(DiverWire) Contributing Editor John Flanders talks about the growing acceptance and changes in the industry when it comes to Solo Diving.
I’ve taught many divers to be self-sufficient and written several articles on Solo Diving. Several years ago, this topic was taboo and even scorned by many. The buddy system was rooted firmly in most divers’ minds and only radical non-conformists would even dare think about breeching this tried and true practice. However, as time grew on, the debate took on a depth outside of the normal constraints that solo diving was figurative practices more than a literal practice. Even with a diver right next to you, there was still a possibility that you were a solo diver. The concept of solo diving evolved to a higher level and the pundits, while still holding firmly to their buddy system, even agreed that the idea of practicing emergency drills without the aid of a buddy was a good idea.
Welcome to 2012. Just about every major agency has embraced a self-reliant or solo diver course. Charter companies are reviewing standards and procedures for solo divers. More divers at the recreational level are thinking about self-sufficiency, redundancy, and fault tolerance. Some would say the solo divers have won. But you have to ask … have they?
It wasn’t too long ago I was on a charter boat in California. One of my former “solo diver” students was sitting on the deck preparing for his upcoming dive. I saw him as he handed over his solo diver release to the boat captain (who accepted it with a grimace of suspicion, but accepted it nonetheless). I watched him as he dressed for the cool waters of Southern California. I watched him closely as he wobbled his way to the swim step. It was at this point I stopped what I was doing, walked back to the swim step and stopped him. I asked one simple question: “Where is your buddy?” He laughed, a bit over-confidently, and stated, he was solo diving today. I looked him square in the eye and said, “no you’re not.” At this point, he chuckled uncomfortably. “What do you mean”, he asked. “I am a certified solo diver, don’t you remember?” I told him I remembered his class quite well, but he obviously did not. At that point, I corrected all the problems I saw in my brief inspection.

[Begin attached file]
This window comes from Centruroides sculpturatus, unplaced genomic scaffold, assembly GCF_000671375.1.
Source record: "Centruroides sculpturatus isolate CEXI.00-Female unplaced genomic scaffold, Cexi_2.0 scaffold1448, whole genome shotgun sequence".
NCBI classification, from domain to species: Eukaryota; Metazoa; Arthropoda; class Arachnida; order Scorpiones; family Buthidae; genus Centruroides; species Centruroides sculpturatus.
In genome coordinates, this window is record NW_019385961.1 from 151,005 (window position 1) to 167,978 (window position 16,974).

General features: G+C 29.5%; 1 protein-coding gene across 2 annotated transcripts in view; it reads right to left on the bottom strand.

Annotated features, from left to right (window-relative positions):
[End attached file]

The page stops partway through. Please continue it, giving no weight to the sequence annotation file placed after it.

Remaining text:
I could list all the things he did wrong prior to our brief interaction, but his preparation was faulty at every level. The simple fact is, he had a solo diver card and he thought that entitled him to dive without a buddy any time he wanted. However, what he forgot was all the equipment, planning, and preparation that go into solo diving. Simple and obvious points he was missing included (but were not limited to) spare mask, appropriate cutting devices, qualified redundant air systems, and filing a dive plan with the boat crew. He was a solo diver that was breaking every rule in solo diving. But, most of all, he was missing the heart of a solo diver.
The heart of a solo diver is a simple concept. A solo diver is prepared to come back from every dive. In fact, all the planning, preparation, equipment purchases, and mental practices are geared to one objective: Come back from every dive … alive! A solo diver is not someone who just dives on their own, on occasion. A solo diver is someone who is prepared at the highest levels with a host of contingencies for even the most remote problems that may occur. A solo diver does not just review a quick checklist and jump in the water. A solo diver spends weeks, maybe months, reviewing their equipment, reviewing dive plans, getting site briefings from local experts, and learning all the angles that go into a particular dive. A solo diver is someone who attacks every dive with the highest degree of complexity. Yes, even that 30 foot reef dive has protocols of redundancy, self-sufficiency, and fault tolerance. The heart of solo diver beats in one rhythm: Be prepared, come back alive! A solo diver is not just a solo diver when they are alone, but the heart of a solo diver beats on in every dive, regardless of their buddy plan. It never stops beating. At the beginning of every dive, a solo diver knows he can count on himself or herself first should any problems arise.
Thank you John Flanders